BRONX, N.Y. – Robert Cooper picked up a blue hat with the white interlocking NY logo from his souvenir stand on Babe Ruth Plaza outside Yankee Stadium. He placed the hat on the head of a man who was visiting the Stadium for the first time and had come all the way from Australia with a woman.
It was Opening Day at Yankee Stadium on Friday afternoon, as the New York Yankees prepared for their first home game of the season against the visiting Los Angeles Angels of Anaheim, Calif. For Cooper and so many others, it was the first day of business for the 2012 season.
“It’s chaos. It’s a lot of stuff,” Cooper said. “There’s only one Opening Day.”
The area outside Yankee Stadium was filled with crowds of fans who descended on the Stadium to watch former Yankee Jorge Posada throw out the ceremonial first pitch shortly after 1 p.m.
Diane Wright of Port Chester, who has been to several home openers in the past, was jubilant as she stood in Babe Ruth Plaza with her sister, Roberta from White Plains, and her friend, Wendy.
“We’re dying to see him because we never really had a proper send-off with him,” Wright said.
Roberta, a Yankee fan through and through, has high expectations for her team this season, but she did her best to temper those expectations.
“I have to be a tad realistic,” she said. “They might lose one or two (games).”
Wright and her sister have seen some historic moments at the Stadium, including when Derek Jeter tied Lou Gehrig’s record for most hits as a Yankee, and both David Cone’s and David Wells’ perfect games. They also attended the last game at the old Yankee Stadium and saw the Bronx Bombers win the World Series in Game Six in 2009.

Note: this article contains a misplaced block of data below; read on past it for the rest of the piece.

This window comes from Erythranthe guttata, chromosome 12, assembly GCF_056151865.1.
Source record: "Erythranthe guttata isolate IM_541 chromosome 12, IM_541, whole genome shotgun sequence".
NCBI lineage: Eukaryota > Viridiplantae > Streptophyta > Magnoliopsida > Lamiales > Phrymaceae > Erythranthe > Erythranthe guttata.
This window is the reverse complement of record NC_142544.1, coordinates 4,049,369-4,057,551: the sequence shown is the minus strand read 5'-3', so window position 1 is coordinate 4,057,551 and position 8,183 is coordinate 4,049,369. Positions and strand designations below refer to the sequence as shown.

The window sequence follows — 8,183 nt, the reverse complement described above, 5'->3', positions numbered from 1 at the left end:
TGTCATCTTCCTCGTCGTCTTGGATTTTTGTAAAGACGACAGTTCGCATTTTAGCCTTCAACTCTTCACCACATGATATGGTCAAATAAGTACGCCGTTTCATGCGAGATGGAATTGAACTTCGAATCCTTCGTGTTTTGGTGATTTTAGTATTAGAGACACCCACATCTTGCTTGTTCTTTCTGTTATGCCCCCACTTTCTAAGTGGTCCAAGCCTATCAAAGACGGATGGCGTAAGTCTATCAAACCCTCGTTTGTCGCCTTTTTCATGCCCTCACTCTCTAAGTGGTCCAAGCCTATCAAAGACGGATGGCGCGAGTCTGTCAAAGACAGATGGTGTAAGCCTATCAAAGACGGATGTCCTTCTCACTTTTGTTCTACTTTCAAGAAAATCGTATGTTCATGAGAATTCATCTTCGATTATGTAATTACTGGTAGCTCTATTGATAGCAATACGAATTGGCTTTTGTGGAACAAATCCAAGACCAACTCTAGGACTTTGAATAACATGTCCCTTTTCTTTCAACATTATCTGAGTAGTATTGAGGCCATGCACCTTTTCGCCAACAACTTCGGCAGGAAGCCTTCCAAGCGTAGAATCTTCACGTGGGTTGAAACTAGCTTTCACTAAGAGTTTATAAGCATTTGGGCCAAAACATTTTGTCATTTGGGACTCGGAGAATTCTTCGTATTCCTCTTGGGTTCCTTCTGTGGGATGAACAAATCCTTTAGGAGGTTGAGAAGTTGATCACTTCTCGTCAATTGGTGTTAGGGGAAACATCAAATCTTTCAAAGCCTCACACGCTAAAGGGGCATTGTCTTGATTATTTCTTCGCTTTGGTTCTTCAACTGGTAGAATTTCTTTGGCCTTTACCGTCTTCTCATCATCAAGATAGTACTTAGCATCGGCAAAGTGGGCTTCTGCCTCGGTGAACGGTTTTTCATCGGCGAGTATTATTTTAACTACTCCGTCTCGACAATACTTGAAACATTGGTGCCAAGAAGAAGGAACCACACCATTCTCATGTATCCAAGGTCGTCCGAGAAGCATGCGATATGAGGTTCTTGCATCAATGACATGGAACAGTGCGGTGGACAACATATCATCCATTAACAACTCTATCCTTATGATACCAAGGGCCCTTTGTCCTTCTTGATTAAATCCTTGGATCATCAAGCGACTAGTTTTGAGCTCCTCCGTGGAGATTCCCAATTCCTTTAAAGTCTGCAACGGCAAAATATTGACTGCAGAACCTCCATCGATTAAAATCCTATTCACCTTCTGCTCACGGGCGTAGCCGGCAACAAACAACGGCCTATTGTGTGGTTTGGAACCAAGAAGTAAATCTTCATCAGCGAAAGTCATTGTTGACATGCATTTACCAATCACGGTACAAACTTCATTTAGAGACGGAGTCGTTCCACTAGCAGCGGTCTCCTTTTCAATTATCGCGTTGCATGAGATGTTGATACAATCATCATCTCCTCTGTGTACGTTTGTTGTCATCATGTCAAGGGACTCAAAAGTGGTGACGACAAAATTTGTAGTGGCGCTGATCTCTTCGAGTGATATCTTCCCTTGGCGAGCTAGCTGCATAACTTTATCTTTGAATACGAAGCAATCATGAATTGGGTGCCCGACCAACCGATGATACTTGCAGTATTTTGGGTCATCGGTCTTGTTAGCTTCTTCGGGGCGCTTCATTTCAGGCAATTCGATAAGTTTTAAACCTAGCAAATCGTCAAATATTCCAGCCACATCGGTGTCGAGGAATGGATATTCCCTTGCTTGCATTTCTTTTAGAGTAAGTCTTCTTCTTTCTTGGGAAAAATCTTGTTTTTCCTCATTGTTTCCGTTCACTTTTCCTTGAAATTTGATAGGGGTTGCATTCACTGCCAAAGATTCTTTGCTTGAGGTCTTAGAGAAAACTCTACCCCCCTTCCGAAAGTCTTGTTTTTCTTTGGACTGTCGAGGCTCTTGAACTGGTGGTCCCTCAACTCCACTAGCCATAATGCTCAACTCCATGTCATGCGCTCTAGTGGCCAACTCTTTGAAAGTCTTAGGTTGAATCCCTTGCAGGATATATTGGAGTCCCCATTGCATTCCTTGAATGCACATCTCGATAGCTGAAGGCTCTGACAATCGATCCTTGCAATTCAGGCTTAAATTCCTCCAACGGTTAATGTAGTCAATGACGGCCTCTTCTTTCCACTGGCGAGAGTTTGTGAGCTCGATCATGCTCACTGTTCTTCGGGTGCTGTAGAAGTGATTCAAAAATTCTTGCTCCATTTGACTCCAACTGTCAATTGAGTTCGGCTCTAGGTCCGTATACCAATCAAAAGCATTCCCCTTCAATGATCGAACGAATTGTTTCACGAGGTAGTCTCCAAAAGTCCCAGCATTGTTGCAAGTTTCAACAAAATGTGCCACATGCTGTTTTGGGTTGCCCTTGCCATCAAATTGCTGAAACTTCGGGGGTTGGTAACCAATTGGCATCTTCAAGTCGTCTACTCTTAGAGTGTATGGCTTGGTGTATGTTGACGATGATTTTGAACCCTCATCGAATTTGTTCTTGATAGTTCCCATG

Another die-hard fan, Dan Imbrogno, made the trip from Martha’s Vineyard to take his 6-year-old son, Rocco Anthony, to his first Yankees game. Luckily, his boss approved the trip on a business day.
“I’m self-employed. Boss man said it was good,” Imbrogno said.
Imbrogno has been to “hundreds” of games, including several home openers, and has witnessed his share of historic moments, such as when former President George W. Bush threw out the ceremonial first pitch.
Imbrogno’s father took him to watch the Yankees, and he is continuing that tradition with his son. The season ticket holder, with seats on the third base line, eight rows back at mezzanine level, had only one nitpick.
“My pops had (season tickets) for years. We had better seats in the old stadium, but we’ll take them,” Imbrogno said with a smile. “We’re not going to complain.”